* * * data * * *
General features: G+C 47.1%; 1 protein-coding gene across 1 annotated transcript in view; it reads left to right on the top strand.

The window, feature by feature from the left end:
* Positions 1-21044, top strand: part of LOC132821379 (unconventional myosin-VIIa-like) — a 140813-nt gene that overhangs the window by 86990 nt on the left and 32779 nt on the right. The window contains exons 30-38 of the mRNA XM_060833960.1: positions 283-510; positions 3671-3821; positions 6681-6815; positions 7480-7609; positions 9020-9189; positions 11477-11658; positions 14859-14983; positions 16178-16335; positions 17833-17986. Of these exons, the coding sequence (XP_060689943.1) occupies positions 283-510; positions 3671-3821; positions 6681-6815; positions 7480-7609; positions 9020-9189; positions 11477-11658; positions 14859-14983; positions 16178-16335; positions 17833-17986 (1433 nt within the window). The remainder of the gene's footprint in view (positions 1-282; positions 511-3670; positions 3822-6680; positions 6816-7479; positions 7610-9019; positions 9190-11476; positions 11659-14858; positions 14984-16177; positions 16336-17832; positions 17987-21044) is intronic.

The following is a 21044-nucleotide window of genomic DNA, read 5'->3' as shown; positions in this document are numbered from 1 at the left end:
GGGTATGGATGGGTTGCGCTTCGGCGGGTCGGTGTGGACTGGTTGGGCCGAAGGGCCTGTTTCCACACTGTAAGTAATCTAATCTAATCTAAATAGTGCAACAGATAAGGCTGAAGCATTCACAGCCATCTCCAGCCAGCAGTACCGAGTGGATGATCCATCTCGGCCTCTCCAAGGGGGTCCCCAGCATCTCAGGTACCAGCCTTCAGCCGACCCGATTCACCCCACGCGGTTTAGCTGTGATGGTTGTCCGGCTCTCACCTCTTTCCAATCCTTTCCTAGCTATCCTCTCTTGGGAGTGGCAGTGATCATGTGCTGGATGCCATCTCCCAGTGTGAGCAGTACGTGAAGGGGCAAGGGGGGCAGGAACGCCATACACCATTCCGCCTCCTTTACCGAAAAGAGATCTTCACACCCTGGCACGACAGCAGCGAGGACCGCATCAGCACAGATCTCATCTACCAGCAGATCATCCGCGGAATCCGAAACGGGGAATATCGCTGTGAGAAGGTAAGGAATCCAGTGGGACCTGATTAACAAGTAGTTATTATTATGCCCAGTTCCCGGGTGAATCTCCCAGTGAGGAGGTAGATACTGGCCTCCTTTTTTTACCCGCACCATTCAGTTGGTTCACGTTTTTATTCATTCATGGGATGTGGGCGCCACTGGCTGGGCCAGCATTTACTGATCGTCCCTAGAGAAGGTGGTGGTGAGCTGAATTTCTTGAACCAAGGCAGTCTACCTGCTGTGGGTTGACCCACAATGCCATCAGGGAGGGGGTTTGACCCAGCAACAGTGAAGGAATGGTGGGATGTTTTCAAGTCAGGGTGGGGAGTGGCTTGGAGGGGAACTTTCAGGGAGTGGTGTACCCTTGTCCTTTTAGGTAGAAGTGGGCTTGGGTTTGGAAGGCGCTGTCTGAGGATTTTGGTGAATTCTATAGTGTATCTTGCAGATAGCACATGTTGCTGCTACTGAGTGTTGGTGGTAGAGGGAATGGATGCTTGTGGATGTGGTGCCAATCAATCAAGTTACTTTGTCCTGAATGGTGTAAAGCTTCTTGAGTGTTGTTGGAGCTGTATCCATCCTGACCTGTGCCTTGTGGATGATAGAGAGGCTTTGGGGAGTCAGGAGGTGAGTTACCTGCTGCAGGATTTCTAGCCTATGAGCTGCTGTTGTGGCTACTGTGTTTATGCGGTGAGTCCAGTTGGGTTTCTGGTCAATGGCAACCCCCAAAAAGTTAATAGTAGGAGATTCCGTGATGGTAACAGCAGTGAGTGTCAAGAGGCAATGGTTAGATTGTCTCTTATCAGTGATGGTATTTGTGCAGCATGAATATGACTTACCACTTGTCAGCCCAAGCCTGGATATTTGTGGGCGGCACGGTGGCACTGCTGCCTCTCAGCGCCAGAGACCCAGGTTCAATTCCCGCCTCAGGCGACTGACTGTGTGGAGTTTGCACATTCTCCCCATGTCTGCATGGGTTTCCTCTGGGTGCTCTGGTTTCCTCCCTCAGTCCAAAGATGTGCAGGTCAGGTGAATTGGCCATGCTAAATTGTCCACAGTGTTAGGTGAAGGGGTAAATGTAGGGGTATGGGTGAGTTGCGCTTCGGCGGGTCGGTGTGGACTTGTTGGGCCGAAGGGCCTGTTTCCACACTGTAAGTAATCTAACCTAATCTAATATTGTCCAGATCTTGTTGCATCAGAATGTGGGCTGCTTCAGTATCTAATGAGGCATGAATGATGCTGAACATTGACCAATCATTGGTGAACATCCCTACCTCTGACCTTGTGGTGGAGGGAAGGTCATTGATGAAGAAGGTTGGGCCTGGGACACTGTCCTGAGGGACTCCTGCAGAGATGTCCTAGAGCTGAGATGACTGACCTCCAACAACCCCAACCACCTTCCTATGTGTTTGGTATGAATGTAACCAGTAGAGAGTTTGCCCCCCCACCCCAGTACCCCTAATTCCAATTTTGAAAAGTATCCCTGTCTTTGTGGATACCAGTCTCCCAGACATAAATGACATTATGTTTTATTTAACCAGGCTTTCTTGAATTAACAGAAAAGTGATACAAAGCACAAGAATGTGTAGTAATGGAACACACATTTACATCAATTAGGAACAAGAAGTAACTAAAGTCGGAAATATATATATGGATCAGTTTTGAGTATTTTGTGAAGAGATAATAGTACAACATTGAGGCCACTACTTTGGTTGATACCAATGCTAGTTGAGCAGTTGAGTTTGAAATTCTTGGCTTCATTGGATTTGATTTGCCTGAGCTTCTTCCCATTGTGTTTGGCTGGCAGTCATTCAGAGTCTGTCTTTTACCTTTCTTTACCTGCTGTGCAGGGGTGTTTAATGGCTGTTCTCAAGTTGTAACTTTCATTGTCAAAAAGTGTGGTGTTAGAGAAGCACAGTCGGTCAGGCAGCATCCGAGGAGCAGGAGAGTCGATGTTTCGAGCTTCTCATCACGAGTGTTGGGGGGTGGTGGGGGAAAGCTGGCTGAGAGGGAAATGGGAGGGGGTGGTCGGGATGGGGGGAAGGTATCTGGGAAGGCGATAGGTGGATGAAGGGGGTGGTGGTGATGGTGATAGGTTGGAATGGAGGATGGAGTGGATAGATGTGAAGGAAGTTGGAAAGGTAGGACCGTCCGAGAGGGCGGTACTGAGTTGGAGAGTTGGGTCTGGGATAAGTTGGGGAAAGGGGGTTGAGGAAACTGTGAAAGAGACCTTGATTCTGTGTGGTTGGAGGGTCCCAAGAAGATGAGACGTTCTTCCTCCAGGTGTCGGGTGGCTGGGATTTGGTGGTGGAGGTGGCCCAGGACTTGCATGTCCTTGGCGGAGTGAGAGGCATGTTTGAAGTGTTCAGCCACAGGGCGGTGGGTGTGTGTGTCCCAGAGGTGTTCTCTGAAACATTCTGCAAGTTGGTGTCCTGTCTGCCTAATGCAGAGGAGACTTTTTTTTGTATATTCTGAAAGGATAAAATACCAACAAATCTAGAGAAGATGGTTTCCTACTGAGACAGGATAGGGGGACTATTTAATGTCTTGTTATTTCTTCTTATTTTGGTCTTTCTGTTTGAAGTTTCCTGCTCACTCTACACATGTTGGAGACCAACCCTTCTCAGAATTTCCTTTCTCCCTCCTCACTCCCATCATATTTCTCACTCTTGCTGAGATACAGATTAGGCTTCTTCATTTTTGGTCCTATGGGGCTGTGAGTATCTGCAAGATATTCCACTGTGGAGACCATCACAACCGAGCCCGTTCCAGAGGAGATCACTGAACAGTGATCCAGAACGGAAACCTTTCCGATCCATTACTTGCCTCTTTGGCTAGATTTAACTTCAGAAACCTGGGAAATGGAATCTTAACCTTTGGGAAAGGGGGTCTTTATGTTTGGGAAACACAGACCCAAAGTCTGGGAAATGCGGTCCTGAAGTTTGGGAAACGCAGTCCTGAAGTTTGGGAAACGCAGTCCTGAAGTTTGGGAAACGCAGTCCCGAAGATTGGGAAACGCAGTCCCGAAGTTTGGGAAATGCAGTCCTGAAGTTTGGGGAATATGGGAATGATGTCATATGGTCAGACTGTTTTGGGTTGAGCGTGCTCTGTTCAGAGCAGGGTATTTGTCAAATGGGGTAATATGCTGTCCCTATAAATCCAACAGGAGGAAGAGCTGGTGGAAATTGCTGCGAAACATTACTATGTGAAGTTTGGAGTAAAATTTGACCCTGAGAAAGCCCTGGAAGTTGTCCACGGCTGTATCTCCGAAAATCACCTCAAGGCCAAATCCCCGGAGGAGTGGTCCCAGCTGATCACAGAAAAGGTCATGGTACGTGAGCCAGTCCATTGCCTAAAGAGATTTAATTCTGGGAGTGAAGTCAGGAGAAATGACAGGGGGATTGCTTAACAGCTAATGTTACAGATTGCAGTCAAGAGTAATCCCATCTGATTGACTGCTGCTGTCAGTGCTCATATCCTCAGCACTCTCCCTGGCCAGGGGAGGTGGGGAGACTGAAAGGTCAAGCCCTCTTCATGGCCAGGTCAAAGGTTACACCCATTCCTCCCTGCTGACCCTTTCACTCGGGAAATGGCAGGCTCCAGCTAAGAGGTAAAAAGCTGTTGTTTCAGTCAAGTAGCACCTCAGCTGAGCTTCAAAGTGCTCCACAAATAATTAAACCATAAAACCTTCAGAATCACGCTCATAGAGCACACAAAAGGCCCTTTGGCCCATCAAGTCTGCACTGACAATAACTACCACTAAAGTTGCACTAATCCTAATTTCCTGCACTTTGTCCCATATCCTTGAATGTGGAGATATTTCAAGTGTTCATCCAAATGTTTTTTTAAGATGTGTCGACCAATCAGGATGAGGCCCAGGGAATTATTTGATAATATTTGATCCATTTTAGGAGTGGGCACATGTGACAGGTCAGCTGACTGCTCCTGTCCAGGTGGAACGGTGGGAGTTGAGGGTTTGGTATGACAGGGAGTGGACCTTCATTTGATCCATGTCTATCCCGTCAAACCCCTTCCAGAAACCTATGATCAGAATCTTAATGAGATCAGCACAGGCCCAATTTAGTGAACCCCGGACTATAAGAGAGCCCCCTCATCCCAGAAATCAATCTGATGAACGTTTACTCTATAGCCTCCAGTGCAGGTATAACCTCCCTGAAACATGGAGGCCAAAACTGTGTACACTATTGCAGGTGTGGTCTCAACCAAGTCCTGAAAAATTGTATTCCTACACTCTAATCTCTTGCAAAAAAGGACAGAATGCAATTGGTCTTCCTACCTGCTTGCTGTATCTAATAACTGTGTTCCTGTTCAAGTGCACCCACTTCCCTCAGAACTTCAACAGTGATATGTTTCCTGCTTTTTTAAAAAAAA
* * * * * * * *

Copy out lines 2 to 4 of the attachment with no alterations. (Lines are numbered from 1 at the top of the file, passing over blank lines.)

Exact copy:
The window, feature by feature from the left end:
* Positions 1-21044, top strand: part of LOC132821379 (unconventional myosin-VIIa-like) — a 140813-nt gene that overhangs the window by 86990 nt on the left and 32779 nt on the right. The window contains exons 30-38 of the mRNA XM_060833960.1: positions 283-510; positions 3671-3821; positions 6681-6815; positions 7480-7609; positions 9020-9189; positions 11477-11658; positions 14859-14983; positions 16178-16335; positions 17833-17986. Of these exons, the coding sequence (XP_060689943.1) occupies positions 283-510; positions 3671-3821; positions 6681-6815; positions 7480-7609; positions 9020-9189; positions 11477-11658; positions 14859-14983; positions 16178-16335; positions 17833-17986 (1433 nt within the window). The remainder of the gene's footprint in view (positions 1-282; positions 511-3670; positions 3822-6680; positions 6816-7479; positions 7610-9019; positions 9190-11476; positions 11659-14858; positions 14984-16177; positions 16336-17832; positions 17987-21044) is intronic.

The following is a 21044-nucleotide window of genomic DNA, read 5'->3' as shown; positions in this document are numbered from 1 at the left end: